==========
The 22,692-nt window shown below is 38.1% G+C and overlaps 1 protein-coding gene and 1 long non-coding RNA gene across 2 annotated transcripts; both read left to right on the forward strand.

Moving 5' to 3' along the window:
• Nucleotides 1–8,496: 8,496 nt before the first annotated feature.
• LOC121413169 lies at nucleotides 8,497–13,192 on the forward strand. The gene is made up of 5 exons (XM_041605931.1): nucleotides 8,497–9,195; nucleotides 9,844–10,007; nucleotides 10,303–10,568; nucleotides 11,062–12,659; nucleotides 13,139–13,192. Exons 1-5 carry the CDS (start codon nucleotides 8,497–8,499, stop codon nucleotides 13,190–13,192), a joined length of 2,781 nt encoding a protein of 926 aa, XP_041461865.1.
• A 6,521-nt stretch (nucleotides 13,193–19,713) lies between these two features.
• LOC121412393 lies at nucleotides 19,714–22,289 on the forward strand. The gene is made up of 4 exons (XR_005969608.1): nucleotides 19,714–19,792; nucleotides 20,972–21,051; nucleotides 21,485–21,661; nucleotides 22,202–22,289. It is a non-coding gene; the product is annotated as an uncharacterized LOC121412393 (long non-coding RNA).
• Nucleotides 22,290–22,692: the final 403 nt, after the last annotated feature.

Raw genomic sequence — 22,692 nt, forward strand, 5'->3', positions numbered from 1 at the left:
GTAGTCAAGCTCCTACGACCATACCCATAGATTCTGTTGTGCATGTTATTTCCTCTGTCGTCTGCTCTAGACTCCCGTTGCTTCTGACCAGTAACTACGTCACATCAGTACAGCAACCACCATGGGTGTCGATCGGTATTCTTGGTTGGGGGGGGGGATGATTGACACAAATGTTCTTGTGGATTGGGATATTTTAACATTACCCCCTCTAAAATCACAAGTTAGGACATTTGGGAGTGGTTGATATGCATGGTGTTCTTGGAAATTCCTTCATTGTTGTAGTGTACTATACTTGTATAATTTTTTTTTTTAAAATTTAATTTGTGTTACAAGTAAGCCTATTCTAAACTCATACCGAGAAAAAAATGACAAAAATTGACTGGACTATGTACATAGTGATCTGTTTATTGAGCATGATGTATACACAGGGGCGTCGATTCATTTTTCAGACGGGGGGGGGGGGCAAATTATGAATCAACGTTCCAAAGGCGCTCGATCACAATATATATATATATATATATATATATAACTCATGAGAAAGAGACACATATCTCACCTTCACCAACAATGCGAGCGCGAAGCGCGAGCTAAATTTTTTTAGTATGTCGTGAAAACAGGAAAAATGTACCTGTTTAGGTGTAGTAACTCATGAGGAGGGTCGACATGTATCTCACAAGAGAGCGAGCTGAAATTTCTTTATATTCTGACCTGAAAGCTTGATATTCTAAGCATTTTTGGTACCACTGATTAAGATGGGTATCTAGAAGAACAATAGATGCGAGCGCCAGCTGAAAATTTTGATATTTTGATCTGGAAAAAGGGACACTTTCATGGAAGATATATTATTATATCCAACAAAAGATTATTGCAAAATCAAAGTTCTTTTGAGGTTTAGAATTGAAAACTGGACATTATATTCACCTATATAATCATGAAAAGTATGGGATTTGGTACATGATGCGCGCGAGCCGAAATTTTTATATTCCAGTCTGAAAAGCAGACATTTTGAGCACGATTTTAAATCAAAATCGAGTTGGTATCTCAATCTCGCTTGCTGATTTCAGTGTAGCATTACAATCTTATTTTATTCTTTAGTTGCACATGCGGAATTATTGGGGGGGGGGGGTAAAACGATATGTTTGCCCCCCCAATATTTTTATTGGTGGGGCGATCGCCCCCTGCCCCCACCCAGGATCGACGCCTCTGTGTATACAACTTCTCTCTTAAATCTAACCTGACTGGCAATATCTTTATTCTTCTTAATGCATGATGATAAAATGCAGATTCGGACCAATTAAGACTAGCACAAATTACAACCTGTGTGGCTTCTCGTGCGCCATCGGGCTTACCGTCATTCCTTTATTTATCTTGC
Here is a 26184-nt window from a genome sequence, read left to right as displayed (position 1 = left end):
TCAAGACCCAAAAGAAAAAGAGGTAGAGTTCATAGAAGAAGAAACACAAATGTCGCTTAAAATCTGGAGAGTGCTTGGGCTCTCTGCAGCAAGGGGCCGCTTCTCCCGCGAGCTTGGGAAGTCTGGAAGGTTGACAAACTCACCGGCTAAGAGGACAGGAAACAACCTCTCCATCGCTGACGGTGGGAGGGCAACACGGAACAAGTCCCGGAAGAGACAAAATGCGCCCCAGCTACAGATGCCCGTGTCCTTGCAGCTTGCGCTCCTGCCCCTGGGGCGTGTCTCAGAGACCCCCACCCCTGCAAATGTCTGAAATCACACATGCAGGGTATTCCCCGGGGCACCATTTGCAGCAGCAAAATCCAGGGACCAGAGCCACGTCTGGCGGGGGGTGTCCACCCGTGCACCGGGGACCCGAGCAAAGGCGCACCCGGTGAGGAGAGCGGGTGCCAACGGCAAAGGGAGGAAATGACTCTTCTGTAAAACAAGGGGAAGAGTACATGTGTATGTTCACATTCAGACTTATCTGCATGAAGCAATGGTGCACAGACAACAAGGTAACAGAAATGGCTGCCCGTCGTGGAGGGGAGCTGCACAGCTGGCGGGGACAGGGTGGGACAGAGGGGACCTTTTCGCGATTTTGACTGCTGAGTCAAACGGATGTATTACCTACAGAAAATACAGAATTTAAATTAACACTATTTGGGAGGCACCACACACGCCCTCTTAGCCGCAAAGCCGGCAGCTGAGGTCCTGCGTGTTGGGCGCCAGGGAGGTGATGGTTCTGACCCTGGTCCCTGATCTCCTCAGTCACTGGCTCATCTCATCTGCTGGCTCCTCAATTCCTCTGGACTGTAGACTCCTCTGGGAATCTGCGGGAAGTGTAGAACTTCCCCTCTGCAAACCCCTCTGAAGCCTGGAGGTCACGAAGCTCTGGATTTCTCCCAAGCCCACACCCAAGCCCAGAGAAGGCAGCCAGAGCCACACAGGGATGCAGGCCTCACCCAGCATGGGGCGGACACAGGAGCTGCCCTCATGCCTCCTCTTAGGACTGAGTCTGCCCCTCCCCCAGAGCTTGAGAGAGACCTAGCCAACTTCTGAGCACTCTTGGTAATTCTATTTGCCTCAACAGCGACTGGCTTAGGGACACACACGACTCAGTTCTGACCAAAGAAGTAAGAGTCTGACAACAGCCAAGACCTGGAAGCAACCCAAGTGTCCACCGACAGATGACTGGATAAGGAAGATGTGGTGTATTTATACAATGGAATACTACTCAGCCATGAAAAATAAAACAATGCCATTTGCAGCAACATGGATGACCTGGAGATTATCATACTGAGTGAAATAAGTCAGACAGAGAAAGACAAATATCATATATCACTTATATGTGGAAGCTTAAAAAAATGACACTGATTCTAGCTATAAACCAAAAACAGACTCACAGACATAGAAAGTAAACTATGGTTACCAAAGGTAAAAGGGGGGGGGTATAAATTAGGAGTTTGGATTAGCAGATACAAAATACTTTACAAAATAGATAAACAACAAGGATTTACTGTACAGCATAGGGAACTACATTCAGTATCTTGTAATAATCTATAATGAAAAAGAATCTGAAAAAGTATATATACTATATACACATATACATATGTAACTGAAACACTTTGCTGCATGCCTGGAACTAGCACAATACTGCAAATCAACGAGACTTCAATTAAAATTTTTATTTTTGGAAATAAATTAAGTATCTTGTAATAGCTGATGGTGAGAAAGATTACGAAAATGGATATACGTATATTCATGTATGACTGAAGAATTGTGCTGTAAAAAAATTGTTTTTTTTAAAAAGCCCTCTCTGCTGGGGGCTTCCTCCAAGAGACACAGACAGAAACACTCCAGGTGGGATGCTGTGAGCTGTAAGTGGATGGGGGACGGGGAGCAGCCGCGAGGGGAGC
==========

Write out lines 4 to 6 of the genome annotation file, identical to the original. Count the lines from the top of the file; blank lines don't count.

• LOC121413169 lies at nucleotides 8,497–13,192 on the forward strand. The gene is made up of 5 exons (XM_041605931.1): nucleotides 8,497–9,195; nucleotides 9,844–10,007; nucleotides 10,303–10,568; nucleotides 11,062–12,659; nucleotides 13,139–13,192. Exons 1-5 carry the CDS (start codon nucleotides 8,497–8,499, stop codon nucleotides 13,190–13,192), a joined length of 2,781 nt encoding a protein of 926 aa, XP_041461865.1.
• A 6,521-nt stretch (nucleotides 13,193–19,713) lies between these two features.
• LOC121412393 lies at nucleotides 19,714–22,289 on the forward strand. The gene is made up of 4 exons (XR_005969608.1): nucleotides 19,714–19,792; nucleotides 20,972–21,051; nucleotides 21,485–21,661; nucleotides 22,202–22,289. It is a non-coding gene; the product is annotated as an uncharacterized LOC121412393 (long non-coding RNA).